Japanese exports to the United States in April fell from a year earlier for the first time in 27 months, but strong shipments to Asia offset the drop, helping push Japan's trade surplus up more than 50%.
Data on Thursday underscored concerns that exports to the U.S., Japan's largest export destination, may be losing momentum, but economists said overall exports will likely remain firm and keep supporting the nation's steady economic recovery.
Exports to the U.S., where economic growth slowed to its weakest pace in four years in the first quarter, fell 4.8% from a year earlier to 1.34 trillion yen ($11.02 billion). That was partly due to a 7.5% fall in exports of automobiles, the first such decline in 25 months.
"Certainly the slower U.S. economy is affecting Japanese exporters," said Hiroshi Shiraishi, an economist at Lehman Brothers. "But on the whole, exports are holding up OK with the solid growth in Asia and Europe. Exports are continuing to grow, but the pace of growth seems to be moderating," he added.
Exports to Asia grew 11.1% from a year earlier to 3.21 trillion yen, rising for the 62nd month in a row, and those to China climbed 16.8% to 965.8 billion yen.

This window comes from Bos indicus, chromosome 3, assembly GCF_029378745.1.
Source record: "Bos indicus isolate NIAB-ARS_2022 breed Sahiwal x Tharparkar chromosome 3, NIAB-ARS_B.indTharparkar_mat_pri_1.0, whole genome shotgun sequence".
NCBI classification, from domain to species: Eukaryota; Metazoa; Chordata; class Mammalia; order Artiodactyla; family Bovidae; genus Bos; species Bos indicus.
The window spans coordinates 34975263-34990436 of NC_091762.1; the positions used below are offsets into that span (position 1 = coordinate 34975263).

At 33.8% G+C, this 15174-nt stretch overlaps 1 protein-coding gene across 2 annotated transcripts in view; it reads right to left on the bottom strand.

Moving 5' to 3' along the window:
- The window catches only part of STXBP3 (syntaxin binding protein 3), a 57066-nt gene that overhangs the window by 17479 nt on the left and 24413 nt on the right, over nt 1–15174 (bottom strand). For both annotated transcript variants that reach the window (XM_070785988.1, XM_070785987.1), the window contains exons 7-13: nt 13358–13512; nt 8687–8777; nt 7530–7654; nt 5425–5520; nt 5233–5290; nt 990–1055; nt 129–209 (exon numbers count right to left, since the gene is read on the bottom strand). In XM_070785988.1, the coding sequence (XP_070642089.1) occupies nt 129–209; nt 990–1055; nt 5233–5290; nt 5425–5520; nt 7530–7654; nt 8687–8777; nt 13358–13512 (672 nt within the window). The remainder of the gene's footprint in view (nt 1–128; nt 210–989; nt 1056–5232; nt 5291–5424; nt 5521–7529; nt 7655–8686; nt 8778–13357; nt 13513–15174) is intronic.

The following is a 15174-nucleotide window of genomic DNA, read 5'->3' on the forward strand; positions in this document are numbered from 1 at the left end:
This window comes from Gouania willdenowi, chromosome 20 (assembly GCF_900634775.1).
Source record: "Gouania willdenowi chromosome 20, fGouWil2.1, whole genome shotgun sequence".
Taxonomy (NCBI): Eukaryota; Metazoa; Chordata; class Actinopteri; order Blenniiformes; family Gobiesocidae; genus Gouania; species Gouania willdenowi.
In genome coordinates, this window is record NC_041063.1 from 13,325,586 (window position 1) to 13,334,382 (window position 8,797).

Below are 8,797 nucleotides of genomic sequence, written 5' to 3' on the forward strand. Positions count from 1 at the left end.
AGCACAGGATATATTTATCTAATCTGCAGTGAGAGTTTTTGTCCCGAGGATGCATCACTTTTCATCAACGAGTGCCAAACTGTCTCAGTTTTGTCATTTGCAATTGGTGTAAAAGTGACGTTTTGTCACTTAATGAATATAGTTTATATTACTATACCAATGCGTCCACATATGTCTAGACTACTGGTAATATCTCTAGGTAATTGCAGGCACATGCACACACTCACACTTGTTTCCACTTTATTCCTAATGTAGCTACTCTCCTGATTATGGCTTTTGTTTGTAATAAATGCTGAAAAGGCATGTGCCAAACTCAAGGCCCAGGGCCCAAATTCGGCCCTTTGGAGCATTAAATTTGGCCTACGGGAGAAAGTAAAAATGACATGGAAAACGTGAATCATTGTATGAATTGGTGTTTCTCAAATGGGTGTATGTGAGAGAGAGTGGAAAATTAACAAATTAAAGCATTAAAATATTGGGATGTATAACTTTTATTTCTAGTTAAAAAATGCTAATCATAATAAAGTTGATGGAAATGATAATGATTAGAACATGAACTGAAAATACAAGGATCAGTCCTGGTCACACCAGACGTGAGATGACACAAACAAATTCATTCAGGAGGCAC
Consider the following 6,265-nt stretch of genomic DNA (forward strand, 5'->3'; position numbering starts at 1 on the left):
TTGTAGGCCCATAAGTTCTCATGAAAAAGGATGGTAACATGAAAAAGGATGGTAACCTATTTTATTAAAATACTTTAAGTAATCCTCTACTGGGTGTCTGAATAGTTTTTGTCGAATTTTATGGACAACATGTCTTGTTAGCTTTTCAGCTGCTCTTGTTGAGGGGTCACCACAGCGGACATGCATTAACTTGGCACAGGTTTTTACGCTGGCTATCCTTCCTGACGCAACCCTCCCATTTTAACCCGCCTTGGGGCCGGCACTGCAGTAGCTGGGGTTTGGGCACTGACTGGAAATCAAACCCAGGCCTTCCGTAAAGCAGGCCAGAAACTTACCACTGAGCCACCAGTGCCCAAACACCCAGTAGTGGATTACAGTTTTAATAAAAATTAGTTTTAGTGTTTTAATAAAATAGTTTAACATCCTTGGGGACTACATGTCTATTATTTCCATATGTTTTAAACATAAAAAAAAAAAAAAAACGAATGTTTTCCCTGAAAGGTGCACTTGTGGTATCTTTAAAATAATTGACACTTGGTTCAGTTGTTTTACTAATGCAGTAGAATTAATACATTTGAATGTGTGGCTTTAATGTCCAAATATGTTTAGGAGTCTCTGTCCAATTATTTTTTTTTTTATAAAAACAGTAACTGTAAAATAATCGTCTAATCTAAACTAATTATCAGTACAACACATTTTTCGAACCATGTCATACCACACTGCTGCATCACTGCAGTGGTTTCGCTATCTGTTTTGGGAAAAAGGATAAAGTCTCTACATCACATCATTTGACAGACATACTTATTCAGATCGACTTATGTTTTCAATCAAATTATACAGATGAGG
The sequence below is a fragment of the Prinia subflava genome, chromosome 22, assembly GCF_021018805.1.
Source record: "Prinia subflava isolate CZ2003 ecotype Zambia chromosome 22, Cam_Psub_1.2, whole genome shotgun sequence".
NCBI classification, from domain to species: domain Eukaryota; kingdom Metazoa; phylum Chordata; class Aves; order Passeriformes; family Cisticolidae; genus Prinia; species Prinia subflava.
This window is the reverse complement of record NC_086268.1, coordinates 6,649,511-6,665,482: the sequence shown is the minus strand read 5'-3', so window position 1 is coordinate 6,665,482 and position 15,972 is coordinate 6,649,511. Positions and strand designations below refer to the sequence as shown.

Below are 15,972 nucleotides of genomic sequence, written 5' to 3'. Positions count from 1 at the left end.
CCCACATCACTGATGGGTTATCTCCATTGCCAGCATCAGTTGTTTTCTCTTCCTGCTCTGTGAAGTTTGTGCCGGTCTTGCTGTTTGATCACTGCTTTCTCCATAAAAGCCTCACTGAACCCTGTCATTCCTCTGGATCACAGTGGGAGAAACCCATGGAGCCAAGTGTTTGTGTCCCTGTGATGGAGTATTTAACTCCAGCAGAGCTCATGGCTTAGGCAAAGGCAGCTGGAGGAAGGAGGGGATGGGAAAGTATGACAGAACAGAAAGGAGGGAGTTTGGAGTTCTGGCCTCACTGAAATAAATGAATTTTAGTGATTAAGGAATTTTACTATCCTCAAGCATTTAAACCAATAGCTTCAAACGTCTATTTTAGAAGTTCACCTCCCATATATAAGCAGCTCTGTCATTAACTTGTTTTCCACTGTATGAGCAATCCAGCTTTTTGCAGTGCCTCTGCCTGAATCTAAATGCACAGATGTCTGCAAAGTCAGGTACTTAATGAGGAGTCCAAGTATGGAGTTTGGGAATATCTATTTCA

Financial markets reacted little to the data.
Total automobile exports rose 8.7%, with weak demand in the U.S. offset by robust auto sales in other parts of the world such as Europe, Asia, and Middle East.
Overall exports rose 8.3% from a year earlier to 6.64 trillion, while imports rose 3.5% to 5.71 trillion yen, data from the Ministry of Finance showed.
As a result, Japan's customs-cleared trade surplus expanded 51.8% in April from a year earlier to 926.7 billion yen, slightly less than analysts' median forecast of a surplus of 953.7 billion yen.
Some economists have been wary that a slowdown in the U.S. economy, which is still largely limited to a housing sector correction, could dent U.S. demand for Japanese goods.
But economists are generally optimistic about the outlook for the U.S. economy. "As the U.S. manufacturing sector is bottoming out, exports to the United States will likely pick up later in the year," said Azusa Kato, economist at BNP Paribas. "(U.S.) personal consumption also remains firm, so the slowdown in the U.S. economy has not reached a point that would alter the Bank of Japan's forward-looking monetary policy," she added.
A weak yen may have also given a boost to exports. The average dollar/yen rate for April was 118.27 yen, compared with 117.58 yen in April last year.
On a seasonally adjusted basis, the overall customs-cleared trade surplus decreased 8.2% from the previous month to 1.03 trillion yen, the data showed.
Japan is currently enjoying its longest period of expansion in the postwar era, albeit at a slower pace than previous booms, on the back of solid exports and robust corporate capital expenditures.
The economy expanded an annualized 2.4% in January-March from the previous quarter, marking the ninth straight quarter of expansion on the back of robust exports and personal consumption.